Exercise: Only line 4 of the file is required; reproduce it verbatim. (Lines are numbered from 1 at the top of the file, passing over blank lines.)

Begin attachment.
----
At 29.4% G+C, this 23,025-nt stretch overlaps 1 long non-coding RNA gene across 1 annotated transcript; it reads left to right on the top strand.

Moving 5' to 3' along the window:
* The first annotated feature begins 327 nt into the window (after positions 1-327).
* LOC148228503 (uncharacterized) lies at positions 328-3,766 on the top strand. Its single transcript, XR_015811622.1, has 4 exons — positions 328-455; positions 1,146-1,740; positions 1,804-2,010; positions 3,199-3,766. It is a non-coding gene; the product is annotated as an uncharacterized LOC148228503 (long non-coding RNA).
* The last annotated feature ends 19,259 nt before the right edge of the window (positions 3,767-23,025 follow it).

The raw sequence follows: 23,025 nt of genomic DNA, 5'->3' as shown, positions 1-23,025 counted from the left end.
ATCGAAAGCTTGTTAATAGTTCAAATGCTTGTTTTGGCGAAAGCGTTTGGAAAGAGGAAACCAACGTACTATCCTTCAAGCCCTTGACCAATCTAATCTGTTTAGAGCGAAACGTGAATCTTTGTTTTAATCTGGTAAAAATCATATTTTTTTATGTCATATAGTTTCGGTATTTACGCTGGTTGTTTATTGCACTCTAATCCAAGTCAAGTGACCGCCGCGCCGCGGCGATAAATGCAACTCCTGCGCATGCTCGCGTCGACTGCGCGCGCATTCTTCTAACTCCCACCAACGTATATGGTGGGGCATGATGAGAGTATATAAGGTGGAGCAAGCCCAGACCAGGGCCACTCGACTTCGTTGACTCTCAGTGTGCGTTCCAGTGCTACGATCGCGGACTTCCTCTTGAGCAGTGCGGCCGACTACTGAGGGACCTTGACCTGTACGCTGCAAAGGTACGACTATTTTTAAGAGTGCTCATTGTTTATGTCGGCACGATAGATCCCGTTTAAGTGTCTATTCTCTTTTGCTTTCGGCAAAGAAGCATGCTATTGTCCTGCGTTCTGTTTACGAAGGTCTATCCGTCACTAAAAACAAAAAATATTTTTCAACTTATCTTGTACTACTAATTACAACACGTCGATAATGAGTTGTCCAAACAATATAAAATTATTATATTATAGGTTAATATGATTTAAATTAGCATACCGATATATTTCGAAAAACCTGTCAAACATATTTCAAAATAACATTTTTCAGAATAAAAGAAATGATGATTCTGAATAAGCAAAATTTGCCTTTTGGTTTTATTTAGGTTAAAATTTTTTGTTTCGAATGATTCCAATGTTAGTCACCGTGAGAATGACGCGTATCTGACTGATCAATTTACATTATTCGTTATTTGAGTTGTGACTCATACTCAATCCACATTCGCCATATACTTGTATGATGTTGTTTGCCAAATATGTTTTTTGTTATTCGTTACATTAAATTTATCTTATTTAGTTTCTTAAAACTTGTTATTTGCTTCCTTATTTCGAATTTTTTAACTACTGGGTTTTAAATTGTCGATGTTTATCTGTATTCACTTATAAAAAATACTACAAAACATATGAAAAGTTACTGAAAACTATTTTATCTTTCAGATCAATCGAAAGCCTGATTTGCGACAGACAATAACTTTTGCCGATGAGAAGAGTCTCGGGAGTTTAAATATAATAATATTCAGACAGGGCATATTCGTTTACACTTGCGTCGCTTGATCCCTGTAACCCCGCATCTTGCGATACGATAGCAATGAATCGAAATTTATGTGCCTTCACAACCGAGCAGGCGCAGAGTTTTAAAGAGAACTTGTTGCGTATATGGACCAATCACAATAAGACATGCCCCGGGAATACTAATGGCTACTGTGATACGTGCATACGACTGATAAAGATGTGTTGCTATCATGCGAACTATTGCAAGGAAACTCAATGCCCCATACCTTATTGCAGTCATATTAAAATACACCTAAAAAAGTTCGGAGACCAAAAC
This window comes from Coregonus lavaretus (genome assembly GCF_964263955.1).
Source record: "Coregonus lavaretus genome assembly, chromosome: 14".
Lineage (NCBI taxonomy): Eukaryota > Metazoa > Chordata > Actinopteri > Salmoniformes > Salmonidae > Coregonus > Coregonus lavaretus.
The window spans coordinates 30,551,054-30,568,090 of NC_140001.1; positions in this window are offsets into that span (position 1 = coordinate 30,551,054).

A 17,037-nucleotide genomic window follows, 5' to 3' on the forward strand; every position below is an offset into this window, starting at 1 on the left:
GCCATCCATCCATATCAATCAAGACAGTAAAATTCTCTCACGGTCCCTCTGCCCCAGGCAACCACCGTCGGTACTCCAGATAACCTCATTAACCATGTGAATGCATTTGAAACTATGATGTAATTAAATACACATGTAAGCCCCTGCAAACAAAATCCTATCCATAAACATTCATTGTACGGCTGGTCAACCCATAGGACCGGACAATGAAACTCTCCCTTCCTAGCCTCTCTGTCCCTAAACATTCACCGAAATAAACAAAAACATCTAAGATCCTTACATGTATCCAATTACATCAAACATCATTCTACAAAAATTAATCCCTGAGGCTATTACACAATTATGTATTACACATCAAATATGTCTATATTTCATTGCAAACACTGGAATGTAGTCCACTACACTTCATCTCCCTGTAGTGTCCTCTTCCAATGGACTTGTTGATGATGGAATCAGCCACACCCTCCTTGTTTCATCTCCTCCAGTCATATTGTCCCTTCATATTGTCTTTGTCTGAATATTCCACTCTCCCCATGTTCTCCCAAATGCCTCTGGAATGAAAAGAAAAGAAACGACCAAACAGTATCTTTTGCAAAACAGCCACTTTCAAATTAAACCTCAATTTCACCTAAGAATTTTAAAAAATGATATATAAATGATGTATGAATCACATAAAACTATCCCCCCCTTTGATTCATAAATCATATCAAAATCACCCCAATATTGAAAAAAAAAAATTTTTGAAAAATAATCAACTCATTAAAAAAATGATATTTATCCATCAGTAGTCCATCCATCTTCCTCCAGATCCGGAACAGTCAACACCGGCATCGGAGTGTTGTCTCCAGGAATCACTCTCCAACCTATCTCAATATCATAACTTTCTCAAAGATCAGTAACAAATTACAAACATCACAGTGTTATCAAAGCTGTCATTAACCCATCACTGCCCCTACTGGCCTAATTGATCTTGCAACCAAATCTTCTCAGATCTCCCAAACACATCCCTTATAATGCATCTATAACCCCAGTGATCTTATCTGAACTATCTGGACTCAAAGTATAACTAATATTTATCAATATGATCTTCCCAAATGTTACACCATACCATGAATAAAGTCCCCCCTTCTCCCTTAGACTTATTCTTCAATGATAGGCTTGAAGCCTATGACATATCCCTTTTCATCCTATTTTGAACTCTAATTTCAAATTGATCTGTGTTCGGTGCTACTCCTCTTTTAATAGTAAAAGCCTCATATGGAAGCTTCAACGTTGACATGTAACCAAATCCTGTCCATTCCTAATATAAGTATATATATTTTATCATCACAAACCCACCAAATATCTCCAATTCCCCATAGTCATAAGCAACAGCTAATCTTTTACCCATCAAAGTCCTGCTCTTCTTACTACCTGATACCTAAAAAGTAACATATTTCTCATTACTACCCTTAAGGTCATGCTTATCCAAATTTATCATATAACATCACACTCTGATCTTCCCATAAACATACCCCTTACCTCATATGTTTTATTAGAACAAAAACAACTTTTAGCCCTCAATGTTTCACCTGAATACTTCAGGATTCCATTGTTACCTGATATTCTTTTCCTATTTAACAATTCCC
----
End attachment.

* LOC148228503 (uncharacterized) lies at positions 328-3,766 on the top strand. Its single transcript, XR_015811622.1, has 4 exons — positions 328-455; positions 1,146-1,740; positions 1,804-2,010; positions 3,199-3,766. It is a non-coding gene; the product is annotated as an uncharacterized LOC148228503 (long non-coding RNA).